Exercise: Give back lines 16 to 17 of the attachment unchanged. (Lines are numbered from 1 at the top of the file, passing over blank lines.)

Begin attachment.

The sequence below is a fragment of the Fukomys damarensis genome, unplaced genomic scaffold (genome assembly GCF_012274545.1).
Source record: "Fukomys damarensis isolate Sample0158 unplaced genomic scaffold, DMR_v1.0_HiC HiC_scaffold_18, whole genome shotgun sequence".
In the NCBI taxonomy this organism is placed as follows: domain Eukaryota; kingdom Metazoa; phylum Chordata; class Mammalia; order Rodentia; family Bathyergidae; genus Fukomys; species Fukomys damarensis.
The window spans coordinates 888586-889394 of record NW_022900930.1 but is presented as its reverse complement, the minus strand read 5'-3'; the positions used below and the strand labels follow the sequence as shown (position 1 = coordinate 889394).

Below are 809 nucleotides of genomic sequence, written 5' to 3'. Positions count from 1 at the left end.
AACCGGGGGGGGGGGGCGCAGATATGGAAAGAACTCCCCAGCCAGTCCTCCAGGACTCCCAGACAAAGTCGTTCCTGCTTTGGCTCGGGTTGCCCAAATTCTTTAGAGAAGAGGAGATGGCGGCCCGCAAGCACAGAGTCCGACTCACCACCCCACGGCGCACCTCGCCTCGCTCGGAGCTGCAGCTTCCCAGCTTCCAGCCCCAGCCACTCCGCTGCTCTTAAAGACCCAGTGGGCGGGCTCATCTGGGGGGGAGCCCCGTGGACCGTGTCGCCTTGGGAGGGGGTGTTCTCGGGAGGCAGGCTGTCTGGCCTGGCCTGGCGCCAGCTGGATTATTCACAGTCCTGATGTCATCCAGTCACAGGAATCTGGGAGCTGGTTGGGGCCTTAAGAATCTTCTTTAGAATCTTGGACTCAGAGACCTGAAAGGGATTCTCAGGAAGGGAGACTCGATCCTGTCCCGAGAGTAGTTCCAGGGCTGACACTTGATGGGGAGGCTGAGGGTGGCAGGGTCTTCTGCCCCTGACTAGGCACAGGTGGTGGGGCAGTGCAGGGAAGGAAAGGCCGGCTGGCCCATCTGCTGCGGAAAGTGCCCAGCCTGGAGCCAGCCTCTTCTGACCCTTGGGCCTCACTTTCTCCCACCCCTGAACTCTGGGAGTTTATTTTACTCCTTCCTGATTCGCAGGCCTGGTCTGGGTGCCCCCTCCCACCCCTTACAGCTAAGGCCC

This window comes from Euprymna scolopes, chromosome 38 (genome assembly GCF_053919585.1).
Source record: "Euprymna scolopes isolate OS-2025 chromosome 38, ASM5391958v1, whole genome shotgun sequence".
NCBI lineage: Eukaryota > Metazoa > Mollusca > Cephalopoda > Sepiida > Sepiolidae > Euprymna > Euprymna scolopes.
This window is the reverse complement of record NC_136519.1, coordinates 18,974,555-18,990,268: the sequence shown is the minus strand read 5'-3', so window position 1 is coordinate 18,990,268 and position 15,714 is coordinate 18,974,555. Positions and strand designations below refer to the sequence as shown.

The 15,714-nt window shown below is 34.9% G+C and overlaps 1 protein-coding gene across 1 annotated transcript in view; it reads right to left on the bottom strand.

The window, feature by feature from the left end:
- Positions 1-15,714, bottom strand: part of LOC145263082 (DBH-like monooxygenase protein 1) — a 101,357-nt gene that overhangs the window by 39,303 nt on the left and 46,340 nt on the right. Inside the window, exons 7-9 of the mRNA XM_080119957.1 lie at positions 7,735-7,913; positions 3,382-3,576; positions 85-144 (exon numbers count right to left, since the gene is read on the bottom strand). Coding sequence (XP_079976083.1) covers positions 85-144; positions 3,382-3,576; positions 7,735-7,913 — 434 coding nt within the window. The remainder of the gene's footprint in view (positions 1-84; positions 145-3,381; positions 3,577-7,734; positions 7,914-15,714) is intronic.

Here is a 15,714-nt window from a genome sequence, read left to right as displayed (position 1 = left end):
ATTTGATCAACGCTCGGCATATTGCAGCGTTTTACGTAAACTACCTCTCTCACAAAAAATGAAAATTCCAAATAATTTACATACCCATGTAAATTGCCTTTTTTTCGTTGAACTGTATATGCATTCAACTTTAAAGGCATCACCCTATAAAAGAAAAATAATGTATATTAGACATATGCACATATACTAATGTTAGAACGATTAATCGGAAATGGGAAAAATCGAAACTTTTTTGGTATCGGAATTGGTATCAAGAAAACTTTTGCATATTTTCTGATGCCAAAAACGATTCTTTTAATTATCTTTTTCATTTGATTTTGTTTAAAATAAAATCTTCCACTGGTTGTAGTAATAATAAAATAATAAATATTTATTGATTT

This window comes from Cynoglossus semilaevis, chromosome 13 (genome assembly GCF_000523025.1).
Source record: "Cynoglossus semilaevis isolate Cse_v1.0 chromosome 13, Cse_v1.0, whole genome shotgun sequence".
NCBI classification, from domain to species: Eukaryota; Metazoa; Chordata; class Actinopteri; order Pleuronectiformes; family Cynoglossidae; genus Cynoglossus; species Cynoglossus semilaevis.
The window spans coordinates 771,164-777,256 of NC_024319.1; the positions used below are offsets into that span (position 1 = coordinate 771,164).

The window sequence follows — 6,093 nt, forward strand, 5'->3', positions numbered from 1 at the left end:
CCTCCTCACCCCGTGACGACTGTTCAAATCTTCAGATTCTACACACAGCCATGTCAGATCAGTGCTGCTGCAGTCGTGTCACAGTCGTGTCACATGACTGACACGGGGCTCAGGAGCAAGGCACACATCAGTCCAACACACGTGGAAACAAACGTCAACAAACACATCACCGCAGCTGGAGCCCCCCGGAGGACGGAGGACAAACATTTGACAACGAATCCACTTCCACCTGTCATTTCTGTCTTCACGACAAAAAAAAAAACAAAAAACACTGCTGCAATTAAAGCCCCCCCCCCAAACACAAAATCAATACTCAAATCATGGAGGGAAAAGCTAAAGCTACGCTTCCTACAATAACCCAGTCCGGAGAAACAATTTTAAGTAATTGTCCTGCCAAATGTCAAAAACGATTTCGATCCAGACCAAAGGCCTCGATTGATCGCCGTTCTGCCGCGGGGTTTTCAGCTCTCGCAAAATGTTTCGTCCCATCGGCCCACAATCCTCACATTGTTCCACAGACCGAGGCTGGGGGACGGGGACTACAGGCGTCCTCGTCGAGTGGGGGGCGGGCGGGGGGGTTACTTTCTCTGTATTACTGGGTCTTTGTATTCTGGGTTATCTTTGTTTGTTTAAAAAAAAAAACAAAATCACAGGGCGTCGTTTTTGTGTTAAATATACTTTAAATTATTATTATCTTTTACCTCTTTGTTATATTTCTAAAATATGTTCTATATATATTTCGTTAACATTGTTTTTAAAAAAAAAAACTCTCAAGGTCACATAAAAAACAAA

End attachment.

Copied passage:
This window comes from Cynoglossus semilaevis, chromosome 13 (genome assembly GCF_000523025.1).
Source record: "Cynoglossus semilaevis isolate Cse_v1.0 chromosome 13, Cse_v1.0, whole genome shotgun sequence".